AASM has recently released a position paper in which they have suggested the authorities to end the daylight saving time. The daylight saving time is a practice of advancing clocks during the warmer part of the year, and even though it is adjusted just for an hour, it can have a profound effect on sleep and health, according to the paper.
The authors of the paper say that there is strong evidence that the switch from standard time to DST every spring comes with public health and safety risks such as mood disorders, sleep problems, adverse cardiovascular events, and metabolic syndrome incidence.
So, based on this, the AASM has advised eradicating the practice of advancing clocks and make a fixed, national, year-round standard time.
The daylight saving time was implemented in Germany in 1916 and the USA in 1918. Other countries also changed the system during the same period, but some countries did not. There are many countries in Asia and Africa that don’t use DST, and some countries tried this system, but then switched to the normal system, for example, Russia.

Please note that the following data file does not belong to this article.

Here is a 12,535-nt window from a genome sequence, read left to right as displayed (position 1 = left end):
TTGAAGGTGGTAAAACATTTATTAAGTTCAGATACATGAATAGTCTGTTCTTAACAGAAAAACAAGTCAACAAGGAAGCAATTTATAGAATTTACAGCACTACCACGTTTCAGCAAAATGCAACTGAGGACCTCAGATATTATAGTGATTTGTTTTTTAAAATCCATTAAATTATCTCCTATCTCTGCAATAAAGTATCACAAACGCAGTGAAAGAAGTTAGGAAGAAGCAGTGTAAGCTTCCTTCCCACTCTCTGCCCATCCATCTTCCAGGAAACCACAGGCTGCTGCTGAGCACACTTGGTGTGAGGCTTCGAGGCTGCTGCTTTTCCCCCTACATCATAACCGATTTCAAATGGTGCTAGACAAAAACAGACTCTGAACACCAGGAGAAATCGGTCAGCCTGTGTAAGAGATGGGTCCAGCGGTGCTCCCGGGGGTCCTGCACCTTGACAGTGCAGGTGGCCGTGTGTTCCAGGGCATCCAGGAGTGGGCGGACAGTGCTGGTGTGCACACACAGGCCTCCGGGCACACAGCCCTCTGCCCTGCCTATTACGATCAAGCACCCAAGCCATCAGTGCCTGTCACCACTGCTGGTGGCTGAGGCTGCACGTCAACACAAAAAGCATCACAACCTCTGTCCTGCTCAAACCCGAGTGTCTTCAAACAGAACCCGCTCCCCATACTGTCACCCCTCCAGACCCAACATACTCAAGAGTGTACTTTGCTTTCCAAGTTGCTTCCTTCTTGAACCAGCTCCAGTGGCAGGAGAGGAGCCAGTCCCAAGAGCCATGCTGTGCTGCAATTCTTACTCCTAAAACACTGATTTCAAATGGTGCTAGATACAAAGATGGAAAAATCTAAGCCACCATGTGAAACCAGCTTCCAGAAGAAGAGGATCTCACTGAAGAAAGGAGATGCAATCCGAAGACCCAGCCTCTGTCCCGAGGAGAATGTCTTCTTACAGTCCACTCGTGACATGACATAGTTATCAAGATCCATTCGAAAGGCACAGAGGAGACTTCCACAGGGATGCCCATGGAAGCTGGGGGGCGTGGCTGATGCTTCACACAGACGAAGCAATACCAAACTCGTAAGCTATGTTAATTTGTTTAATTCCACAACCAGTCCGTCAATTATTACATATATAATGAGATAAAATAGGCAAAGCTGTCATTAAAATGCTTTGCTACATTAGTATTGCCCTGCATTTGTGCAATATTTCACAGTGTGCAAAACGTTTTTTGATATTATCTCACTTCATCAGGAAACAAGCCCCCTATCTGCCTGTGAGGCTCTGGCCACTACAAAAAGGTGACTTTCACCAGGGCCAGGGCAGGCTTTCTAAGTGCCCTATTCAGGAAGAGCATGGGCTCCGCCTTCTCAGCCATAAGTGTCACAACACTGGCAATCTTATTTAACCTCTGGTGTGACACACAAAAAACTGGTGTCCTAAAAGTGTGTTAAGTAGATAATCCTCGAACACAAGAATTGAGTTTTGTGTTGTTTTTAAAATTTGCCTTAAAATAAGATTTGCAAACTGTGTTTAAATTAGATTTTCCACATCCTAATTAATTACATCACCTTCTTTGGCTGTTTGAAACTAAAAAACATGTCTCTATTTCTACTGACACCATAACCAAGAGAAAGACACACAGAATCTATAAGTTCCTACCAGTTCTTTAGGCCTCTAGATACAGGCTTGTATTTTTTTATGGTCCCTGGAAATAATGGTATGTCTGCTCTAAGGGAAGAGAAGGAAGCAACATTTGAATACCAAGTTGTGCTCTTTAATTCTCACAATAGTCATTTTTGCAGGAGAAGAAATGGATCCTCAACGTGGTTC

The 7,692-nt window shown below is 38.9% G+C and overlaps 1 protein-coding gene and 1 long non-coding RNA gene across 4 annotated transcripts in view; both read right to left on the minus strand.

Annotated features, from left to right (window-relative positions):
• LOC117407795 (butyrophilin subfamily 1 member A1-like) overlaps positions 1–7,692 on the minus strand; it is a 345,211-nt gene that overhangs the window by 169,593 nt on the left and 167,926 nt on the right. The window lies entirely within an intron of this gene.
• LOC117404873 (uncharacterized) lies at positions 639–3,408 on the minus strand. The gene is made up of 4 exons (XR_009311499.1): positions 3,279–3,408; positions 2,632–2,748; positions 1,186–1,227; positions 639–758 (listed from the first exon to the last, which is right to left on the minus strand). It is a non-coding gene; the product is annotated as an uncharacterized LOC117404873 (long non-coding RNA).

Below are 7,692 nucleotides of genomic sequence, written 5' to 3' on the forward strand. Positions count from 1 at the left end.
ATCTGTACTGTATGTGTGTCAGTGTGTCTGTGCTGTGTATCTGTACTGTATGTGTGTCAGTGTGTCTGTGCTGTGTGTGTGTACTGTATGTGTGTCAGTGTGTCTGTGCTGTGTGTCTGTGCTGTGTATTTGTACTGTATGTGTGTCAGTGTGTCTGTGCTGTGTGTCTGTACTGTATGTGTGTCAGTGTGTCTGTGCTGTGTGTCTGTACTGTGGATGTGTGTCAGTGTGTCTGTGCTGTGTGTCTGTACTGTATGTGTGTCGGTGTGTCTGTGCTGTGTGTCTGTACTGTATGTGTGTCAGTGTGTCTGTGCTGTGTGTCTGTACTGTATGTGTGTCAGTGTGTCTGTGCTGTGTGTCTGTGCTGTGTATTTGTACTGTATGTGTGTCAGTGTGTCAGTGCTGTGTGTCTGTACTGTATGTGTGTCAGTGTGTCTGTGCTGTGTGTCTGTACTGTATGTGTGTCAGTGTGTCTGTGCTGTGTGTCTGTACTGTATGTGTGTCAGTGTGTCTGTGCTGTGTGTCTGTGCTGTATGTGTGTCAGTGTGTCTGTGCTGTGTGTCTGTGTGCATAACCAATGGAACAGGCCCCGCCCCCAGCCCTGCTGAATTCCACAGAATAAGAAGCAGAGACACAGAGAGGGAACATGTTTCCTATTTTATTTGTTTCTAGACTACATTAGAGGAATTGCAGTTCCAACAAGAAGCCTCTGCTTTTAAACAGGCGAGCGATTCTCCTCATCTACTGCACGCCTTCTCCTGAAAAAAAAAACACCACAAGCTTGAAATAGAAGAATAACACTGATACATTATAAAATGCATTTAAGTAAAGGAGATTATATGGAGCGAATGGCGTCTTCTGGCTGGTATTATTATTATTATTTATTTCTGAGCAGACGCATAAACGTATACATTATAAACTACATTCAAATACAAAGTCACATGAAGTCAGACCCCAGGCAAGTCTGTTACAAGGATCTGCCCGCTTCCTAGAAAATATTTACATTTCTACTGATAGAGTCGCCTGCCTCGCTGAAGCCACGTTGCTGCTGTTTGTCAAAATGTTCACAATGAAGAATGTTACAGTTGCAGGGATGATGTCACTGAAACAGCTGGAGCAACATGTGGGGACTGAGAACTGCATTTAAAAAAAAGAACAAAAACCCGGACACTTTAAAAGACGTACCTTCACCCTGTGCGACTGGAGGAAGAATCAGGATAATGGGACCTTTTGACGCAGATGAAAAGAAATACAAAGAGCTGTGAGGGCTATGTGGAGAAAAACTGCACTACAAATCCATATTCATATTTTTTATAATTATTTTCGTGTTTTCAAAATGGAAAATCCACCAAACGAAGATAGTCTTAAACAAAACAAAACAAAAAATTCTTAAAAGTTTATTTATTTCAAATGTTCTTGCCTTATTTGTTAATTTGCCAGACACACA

The use of this system has always been subjected to controversy. Those in favor claim that it helps save energy and heating costs, and allows people to spend more time outside. Where those against the use of the system say it can have a negative impact on people’s health and can be tough on a body’s natural circadian rhythms.
In humans, these processes include cognition performance, body temperature, digestion, mood, and hormonal activity.
Until the use of DST is in place, the experts suggest a few practices lower the risk of health issues, such as exposing yourself to more sunlight, avoiding bright light in the late afternoon, avoiding napping, exercising a few hours before bedtime, and avoiding caffeine in the afternoons.